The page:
Not everyone is concerned with exercising to lose weight; there are those who train to build strength and size. Protein may also be a part of their daily diet, but they may feel it is not enough. They turn to products that claim to give them the results they are after.

One of the most popular supplements is Nitric Oxide, or NO. Many supplements on the market are NO products because it increases blood flow, increases oxygen delivery to muscles, aids in glucose (sugar) absorption, and increases muscle growth. Taking NO supplements can also help repair muscles quicker and provide endurance.

This may sound like the perfect type of tool that every bodybuilder needs to get fast results, but there are numerous NO products out there and all contain slightly different ingredients. Most come in the form of an amino acid known as Arginine which increases HGH levels in the body.

The only problem with Arginine is that it can also be found in many of the protein supplements. This surplus of Arginine can cause nausea, diarrhea, and weakness. This is the reason for checking the labels of all potential products.

“When selecting an herbal supplement, you should compare products based upon the percentage of the standardized extracts. Certified potencies let you know what percent of the active ingredient is within the product,” says Oleksowicz. “Other products that do not have this labeling can contain ground plant parts that are not effective just to present the customer with a higher milligram capsule but with little clinical efficacy.”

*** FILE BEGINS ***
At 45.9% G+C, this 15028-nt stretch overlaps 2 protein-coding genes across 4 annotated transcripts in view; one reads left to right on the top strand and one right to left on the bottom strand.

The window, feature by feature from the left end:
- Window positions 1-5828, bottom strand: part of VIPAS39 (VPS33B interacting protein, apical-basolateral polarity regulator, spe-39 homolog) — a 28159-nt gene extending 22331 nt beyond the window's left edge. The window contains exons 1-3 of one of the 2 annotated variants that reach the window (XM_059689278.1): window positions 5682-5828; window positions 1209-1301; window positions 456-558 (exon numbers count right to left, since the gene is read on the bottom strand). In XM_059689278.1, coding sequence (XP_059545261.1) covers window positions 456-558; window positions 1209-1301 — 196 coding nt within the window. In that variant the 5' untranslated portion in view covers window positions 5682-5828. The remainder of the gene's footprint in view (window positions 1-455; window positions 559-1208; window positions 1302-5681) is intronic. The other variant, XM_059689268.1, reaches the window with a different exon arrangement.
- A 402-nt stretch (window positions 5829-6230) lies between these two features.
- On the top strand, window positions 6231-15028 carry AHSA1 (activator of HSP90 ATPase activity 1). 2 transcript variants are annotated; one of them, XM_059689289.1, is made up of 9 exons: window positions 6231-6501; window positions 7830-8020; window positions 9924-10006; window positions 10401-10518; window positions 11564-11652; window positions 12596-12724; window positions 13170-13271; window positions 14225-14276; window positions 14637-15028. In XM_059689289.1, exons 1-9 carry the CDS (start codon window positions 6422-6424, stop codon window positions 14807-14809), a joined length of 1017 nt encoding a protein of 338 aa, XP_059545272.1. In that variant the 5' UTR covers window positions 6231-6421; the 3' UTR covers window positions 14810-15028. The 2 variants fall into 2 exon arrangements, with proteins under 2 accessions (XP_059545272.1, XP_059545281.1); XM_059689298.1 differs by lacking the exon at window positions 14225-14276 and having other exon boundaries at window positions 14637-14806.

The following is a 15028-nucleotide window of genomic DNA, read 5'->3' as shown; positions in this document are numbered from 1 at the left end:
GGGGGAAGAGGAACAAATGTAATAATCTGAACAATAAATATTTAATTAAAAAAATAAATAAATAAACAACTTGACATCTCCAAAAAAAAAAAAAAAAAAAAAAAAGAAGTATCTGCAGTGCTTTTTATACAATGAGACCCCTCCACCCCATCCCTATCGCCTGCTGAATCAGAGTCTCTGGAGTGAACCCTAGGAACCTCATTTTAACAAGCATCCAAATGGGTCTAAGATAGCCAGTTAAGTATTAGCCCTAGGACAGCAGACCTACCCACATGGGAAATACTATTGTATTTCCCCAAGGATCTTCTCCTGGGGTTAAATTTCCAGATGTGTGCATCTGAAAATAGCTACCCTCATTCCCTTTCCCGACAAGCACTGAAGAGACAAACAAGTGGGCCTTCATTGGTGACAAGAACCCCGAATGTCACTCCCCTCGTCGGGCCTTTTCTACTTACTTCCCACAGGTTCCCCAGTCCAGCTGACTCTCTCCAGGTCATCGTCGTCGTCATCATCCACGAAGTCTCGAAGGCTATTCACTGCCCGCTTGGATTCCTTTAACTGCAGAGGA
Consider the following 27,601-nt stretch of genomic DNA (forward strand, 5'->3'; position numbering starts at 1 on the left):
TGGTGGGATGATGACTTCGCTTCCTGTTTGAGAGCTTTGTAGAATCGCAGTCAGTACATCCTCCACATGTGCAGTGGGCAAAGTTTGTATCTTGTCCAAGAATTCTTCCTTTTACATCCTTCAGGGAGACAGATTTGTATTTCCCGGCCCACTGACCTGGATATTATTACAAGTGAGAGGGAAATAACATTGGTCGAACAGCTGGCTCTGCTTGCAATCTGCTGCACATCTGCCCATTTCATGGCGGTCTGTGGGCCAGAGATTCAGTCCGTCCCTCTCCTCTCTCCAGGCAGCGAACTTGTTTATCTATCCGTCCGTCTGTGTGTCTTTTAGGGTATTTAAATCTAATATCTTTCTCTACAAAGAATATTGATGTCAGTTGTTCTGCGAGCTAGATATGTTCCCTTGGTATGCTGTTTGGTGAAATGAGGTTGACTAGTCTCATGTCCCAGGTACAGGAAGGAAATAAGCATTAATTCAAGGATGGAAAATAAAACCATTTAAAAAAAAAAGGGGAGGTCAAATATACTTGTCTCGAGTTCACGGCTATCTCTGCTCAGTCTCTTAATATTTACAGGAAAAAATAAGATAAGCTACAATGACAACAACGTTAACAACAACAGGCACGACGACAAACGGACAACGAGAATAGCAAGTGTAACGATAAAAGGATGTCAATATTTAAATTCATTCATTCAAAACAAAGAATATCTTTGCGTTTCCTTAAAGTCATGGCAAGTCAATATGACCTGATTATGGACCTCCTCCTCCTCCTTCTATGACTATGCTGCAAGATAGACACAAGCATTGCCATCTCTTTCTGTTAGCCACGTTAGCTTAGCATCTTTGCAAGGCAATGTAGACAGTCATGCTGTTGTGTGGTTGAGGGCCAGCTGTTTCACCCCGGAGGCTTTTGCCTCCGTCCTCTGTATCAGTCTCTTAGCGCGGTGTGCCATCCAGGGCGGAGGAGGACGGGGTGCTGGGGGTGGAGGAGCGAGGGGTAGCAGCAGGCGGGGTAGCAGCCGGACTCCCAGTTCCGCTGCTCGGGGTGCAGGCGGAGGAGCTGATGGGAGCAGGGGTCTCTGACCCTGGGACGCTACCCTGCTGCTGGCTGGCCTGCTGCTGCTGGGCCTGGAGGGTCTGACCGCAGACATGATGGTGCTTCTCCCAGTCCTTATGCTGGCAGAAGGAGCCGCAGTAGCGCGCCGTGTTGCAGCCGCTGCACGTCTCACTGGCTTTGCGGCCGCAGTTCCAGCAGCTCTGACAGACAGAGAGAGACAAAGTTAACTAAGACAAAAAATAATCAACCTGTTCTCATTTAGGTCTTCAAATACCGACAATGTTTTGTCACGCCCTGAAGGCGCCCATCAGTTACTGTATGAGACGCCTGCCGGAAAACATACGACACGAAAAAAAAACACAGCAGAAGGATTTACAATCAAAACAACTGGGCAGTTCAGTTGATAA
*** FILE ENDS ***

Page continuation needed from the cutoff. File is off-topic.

The best thing to do before taking any supplements is to ask physicians and do research. There are many websites like WebMD and that know a great deal about these products and can provide truthful information about the side effects as well as benefits, and are not directly tied it to advertisers.

“Side effects due to improper supplementation vary depending on the product. Some can be as mild as a slight rise on body temperature or as serious as kidney failure,” Oleksowicz would go on to say. “If you notice any negative effects related to your supplement intake, you should discontinue use immediately.”

When it comes to working out, understanding that the supplements are only to aid in weightlifting and not to provide a false sense of confidence is crucial.

“It’s extremely important to set realistic, achievable goals so that you don’t get discouraged, and so that you don’t try to do too much too soon and increase your risk of injury,” says Mike Ryan, a weight expert from the Gold’s Gym Fitness Institute